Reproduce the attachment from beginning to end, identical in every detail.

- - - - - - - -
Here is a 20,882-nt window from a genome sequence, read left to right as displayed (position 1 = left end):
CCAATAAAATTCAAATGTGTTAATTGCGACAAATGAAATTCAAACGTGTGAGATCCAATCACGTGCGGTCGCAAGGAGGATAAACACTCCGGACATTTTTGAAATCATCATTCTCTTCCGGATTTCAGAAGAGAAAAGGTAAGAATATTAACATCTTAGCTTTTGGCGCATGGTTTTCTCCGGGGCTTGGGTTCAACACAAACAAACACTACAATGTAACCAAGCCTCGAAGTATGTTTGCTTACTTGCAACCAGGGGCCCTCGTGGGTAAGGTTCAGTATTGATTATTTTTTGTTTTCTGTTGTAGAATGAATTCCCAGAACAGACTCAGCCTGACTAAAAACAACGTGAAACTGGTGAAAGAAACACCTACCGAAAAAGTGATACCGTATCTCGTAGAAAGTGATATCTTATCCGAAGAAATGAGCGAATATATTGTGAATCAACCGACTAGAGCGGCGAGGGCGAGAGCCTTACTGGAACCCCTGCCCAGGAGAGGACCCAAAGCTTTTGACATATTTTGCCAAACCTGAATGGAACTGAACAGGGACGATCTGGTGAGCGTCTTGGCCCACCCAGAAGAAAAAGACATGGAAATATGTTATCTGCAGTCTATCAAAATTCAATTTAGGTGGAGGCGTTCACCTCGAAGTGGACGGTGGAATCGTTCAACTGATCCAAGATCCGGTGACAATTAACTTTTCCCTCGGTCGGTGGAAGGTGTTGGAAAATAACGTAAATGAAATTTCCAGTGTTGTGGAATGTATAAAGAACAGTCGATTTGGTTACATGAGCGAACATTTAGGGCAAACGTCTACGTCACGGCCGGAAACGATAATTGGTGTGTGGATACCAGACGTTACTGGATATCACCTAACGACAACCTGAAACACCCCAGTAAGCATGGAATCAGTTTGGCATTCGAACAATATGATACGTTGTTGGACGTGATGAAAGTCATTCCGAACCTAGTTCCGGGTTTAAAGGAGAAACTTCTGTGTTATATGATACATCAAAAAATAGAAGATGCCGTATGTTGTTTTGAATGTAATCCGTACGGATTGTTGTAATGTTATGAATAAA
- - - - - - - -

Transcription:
Here is a 20,882-nt window from a genome sequence, read left to right as displayed (position 1 = left end):
CCAATAAAATTCAAATGTGTTAATTGCGACAAATGAAATTCAAACGTGTGAGATCCAATCACGTGCGGTCGCAAGGAGGATAAACACTCCGGACATTTTTGAAATCATCATTCTCTTCCGGATTTCAGAAGAGAAAAGGTAAGAATATTAACATCTTAGCTTTTGGCGCATGGTTTTCTCCGGGGCTTGGGTTCAACACAAACAAACACTACAATGTAACCAAGCCTCGAAGTATGTTTGCTTACTTGCAACCAGGGGCCCTCGTGGGTAAGGTTCAGTATTGATTATTTTTTGTTTTCTGTTGTAGAATGAATTCCCAGAACAGACTCAGCCTGACTAAAAACAACGTGAAACTGGTGAAAGAAACACCTACCGAAAAAGTGATACCGTATCTCGTAGAAAGTGATATCTTATCCGAAGAAATGAGCGAATATATTGTGAATCAACCGACTAGAGCGGCGAGGGCGAGAGCCTTACTGGAACCCCTGCCCAGGAGAGGACCCAAAGCTTTTGACATATTTTGCCAAACCTGAATGGAACTGAACAGGGACGATCTGGTGAGCGTCTTGGCCCACCCAGAAGAAAAAGACATGGAAATATGTTATCTGCAGTCTATCAAAATTCAATTTAGGTGGAGGCGTTCACCTCGAAGTGGACGGTGGAATCGTTCAACTGATCCAAGATCCGGTGACAATTAACTTTTCCCTCGGTCGGTGGAAGGTGTTGGAAAATAACGTAAATGAAATTTCCAGTGTTGTGGAATGTATAAAGAACAGTCGATTTGGTTACATGAGCGAACATTTAGGGCAAACGTCTACGTCACGGCCGGAAACGATAATTGGTGTGTGGATACCAGACGTTACTGGATATCACCTAACGACAACCTGAAACACCCCAGTAAGCATGGAATCAGTTTGGCATTCGAACAATATGATACGTTGTTGGACGTGATGAAAGTCATTCCGAACCTAGTTCCGGGTTTAAAGGAGAAACTTCTGTGTTATATGATACATCAAAAAATAGAAGATGCCGTATGTTGTTTTGAATGTAATCCGTACGGATTGTTGTAATGTTATGAATAAA